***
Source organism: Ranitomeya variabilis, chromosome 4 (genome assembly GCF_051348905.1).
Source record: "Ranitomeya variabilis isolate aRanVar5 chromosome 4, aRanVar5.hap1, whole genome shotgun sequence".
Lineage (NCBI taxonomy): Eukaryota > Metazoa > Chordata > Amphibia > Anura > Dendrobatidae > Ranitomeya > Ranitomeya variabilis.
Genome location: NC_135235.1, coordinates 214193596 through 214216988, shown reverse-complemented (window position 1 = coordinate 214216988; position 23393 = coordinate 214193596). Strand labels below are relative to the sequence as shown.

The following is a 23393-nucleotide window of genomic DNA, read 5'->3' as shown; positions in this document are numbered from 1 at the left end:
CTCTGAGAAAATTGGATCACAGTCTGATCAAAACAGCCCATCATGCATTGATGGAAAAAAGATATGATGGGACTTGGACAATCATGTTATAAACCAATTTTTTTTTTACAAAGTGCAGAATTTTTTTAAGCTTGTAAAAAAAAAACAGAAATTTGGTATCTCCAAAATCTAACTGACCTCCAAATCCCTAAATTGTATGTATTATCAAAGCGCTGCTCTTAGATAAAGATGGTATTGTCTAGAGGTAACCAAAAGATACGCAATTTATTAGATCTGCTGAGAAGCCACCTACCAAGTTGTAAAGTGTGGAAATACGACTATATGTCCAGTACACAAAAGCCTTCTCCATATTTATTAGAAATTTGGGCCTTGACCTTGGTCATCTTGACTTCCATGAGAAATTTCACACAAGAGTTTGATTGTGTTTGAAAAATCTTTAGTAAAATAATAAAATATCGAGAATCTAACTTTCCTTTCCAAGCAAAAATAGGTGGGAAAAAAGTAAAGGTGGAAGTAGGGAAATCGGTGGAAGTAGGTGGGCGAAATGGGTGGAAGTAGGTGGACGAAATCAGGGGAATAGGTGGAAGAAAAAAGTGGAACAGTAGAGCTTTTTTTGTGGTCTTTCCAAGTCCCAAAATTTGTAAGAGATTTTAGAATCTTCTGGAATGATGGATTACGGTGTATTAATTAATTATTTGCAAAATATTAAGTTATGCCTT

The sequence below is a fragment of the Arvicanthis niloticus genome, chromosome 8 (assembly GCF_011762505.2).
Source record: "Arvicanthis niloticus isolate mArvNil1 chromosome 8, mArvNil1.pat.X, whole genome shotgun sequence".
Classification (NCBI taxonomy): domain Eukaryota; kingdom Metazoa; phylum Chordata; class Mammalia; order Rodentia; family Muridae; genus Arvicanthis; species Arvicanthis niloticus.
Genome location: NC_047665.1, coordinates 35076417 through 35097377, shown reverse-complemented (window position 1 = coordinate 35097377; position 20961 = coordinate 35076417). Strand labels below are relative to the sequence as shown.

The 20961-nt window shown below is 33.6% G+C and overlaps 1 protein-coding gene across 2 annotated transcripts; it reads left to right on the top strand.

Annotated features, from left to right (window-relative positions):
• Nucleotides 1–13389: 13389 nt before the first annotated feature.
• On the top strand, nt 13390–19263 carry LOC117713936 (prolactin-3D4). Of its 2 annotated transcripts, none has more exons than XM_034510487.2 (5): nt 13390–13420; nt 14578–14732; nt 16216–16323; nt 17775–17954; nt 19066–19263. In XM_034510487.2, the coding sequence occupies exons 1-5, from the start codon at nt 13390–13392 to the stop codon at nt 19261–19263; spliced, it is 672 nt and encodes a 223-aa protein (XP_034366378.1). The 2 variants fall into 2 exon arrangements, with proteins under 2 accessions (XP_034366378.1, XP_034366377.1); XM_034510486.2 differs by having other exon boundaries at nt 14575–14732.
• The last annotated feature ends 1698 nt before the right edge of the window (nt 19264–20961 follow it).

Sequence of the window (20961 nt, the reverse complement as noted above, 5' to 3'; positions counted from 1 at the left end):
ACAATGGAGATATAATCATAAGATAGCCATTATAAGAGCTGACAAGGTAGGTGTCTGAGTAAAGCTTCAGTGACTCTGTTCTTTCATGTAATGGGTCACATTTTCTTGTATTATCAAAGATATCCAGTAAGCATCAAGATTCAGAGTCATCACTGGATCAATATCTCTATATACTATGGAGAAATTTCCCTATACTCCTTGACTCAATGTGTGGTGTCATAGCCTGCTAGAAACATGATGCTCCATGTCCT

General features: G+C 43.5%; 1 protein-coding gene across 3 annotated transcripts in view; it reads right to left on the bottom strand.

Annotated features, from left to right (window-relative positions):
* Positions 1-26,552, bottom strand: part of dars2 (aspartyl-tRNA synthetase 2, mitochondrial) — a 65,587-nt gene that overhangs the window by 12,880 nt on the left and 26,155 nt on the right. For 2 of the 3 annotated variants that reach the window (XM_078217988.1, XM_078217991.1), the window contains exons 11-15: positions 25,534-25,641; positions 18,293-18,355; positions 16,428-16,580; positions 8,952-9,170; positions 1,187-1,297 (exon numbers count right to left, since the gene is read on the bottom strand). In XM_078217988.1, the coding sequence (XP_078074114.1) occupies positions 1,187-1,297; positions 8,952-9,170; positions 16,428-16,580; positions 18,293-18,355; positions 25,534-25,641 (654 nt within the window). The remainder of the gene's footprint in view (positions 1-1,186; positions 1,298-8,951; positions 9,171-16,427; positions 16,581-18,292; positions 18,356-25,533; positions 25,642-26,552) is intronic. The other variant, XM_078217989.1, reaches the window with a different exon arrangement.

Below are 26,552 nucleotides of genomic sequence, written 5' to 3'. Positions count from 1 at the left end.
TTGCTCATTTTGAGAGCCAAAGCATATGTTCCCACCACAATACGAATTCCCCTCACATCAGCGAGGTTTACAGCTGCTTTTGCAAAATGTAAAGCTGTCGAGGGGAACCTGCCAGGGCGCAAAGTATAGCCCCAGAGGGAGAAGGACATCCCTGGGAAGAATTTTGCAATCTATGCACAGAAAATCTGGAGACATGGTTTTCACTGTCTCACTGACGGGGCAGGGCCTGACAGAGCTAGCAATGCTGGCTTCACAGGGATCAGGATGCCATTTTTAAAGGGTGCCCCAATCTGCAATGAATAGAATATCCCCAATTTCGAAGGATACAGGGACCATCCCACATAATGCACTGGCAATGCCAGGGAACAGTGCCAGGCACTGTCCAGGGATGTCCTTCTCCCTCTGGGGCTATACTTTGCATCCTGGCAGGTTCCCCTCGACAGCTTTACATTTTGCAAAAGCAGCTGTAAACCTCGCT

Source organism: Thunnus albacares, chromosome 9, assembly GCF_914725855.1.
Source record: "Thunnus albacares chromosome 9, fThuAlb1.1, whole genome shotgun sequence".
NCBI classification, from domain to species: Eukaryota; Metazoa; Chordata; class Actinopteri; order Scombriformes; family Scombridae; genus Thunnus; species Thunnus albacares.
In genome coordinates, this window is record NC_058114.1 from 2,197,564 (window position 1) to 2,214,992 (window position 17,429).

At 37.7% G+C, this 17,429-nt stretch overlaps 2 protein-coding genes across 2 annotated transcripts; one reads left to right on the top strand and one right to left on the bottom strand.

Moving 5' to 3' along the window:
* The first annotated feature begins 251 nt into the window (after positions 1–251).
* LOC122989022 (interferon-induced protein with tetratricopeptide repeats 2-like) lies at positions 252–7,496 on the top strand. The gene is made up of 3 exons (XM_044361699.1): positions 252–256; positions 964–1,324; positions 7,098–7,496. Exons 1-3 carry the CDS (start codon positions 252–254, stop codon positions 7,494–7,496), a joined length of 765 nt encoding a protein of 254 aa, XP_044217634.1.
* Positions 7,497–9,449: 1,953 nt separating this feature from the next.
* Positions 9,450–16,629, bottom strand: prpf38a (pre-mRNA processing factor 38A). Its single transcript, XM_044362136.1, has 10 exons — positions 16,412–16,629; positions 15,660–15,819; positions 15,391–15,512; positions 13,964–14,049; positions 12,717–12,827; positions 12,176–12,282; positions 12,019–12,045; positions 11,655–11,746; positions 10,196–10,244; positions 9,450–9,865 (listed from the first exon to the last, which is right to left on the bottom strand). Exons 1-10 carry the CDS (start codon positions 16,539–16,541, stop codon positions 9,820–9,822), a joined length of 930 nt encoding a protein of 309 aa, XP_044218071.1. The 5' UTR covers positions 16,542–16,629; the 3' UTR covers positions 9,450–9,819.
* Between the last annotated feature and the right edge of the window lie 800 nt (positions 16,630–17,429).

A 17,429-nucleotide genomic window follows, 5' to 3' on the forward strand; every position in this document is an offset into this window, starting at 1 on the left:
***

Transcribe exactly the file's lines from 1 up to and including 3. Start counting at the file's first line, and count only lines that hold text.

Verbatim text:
Source organism: Ranitomeya variabilis, chromosome 4 (genome assembly GCF_051348905.1).
Source record: "Ranitomeya variabilis isolate aRanVar5 chromosome 4, aRanVar5.hap1, whole genome shotgun sequence".
Lineage (NCBI taxonomy): Eukaryota > Metazoa > Chordata > Amphibia > Anura > Dendrobatidae > Ranitomeya > Ranitomeya variabilis.